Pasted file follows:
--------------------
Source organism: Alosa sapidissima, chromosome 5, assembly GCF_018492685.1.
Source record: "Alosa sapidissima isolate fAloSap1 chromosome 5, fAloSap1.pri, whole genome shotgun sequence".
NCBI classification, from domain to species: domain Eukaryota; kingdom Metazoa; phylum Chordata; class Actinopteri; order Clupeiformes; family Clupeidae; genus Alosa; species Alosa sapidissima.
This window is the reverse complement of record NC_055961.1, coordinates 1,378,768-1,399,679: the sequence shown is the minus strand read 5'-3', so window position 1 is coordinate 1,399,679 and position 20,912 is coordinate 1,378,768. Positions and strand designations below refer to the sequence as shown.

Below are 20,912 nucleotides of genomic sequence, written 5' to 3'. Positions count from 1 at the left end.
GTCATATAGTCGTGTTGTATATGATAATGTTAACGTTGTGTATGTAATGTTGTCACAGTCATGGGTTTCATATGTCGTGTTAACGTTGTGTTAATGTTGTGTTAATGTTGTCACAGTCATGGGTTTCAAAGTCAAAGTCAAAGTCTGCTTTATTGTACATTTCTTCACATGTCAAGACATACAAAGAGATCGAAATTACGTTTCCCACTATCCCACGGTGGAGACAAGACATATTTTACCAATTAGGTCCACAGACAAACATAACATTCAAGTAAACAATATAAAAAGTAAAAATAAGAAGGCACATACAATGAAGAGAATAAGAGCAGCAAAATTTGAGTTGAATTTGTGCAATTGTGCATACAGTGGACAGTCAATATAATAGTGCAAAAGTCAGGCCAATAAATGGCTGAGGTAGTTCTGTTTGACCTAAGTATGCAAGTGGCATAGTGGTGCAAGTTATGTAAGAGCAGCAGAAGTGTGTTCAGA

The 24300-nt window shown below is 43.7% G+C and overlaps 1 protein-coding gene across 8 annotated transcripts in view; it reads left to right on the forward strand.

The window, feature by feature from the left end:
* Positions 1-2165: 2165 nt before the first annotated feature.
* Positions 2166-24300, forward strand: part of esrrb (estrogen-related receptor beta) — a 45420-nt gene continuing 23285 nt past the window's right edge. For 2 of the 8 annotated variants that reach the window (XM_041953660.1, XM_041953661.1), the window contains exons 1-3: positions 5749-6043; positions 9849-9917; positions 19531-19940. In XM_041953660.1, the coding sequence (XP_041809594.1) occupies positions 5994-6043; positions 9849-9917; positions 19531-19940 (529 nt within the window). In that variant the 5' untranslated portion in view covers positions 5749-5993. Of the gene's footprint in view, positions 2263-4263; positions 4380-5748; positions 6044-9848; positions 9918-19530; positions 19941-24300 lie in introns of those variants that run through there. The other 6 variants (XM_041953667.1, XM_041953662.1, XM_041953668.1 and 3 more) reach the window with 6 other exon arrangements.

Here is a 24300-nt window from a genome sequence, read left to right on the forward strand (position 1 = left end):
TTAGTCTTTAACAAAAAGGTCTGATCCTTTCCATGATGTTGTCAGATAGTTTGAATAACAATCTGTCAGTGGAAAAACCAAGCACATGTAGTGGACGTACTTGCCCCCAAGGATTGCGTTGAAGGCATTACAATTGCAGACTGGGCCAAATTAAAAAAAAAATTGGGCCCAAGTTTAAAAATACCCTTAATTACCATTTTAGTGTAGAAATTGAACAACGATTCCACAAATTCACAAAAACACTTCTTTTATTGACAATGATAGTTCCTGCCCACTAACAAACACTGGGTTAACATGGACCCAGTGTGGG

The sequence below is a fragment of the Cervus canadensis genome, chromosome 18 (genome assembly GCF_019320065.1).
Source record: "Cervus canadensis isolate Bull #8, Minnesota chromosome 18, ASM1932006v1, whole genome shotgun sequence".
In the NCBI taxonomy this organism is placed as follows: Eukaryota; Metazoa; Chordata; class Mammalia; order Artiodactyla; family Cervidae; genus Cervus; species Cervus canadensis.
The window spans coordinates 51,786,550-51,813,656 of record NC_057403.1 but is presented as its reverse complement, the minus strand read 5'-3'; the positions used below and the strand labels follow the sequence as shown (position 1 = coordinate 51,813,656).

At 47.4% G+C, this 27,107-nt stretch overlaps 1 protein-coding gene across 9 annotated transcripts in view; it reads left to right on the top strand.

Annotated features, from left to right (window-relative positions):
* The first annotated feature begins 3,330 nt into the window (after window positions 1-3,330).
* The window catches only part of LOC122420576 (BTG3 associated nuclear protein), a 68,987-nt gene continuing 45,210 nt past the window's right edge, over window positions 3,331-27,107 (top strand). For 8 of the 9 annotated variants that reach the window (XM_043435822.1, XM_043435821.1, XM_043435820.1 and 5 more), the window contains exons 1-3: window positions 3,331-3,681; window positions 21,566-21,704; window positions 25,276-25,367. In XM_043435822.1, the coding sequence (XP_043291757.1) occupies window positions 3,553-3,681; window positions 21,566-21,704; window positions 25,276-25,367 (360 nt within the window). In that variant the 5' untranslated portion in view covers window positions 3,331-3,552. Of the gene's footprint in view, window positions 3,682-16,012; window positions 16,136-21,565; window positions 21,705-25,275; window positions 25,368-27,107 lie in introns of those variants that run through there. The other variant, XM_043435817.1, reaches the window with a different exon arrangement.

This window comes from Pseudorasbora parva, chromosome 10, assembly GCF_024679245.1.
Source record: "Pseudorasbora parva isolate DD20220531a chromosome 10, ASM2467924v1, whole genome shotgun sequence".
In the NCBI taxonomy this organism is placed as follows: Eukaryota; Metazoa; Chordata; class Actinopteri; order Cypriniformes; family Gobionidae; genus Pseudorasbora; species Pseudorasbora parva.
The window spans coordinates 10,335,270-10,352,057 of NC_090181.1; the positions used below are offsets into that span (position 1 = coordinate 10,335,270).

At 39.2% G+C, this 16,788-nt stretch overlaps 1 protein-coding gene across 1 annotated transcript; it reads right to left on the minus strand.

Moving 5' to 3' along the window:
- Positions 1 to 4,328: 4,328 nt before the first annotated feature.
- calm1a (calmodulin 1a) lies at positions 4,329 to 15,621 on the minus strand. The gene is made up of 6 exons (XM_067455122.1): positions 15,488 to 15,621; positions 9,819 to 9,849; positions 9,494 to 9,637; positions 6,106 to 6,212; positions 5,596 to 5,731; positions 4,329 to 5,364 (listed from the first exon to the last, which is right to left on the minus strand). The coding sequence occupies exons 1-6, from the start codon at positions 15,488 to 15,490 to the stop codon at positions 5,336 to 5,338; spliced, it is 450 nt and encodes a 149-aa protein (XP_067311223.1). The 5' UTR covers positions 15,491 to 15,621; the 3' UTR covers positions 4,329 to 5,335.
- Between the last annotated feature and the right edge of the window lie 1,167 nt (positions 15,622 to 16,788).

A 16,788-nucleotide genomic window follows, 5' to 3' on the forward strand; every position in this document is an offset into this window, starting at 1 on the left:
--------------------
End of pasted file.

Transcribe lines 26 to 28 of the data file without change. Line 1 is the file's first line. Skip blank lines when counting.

Moving 5' to 3' along the window:
- Positions 1 to 4,328: 4,328 nt before the first annotated feature.
- calm1a (calmodulin 1a) lies at positions 4,329 to 15,621 on the minus strand. The gene is made up of 6 exons (XM_067455122.1): positions 15,488 to 15,621; positions 9,819 to 9,849; positions 9,494 to 9,637; positions 6,106 to 6,212; positions 5,596 to 5,731; positions 4,329 to 5,364 (listed from the first exon to the last, which is right to left on the minus strand). The coding sequence occupies exons 1-6, from the start codon at positions 15,488 to 15,490 to the stop codon at positions 5,336 to 5,338; spliced, it is 450 nt and encodes a 149-aa protein (XP_067311223.1). The 5' UTR covers positions 15,491 to 15,621; the 3' UTR covers positions 4,329 to 5,335.